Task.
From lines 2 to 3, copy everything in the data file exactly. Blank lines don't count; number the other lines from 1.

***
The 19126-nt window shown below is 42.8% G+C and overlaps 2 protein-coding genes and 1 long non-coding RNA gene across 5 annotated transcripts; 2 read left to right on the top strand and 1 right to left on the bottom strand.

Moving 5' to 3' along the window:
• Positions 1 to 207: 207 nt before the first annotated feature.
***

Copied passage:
Moving 5' to 3' along the window:
• Positions 1 to 207: 207 nt before the first annotated feature.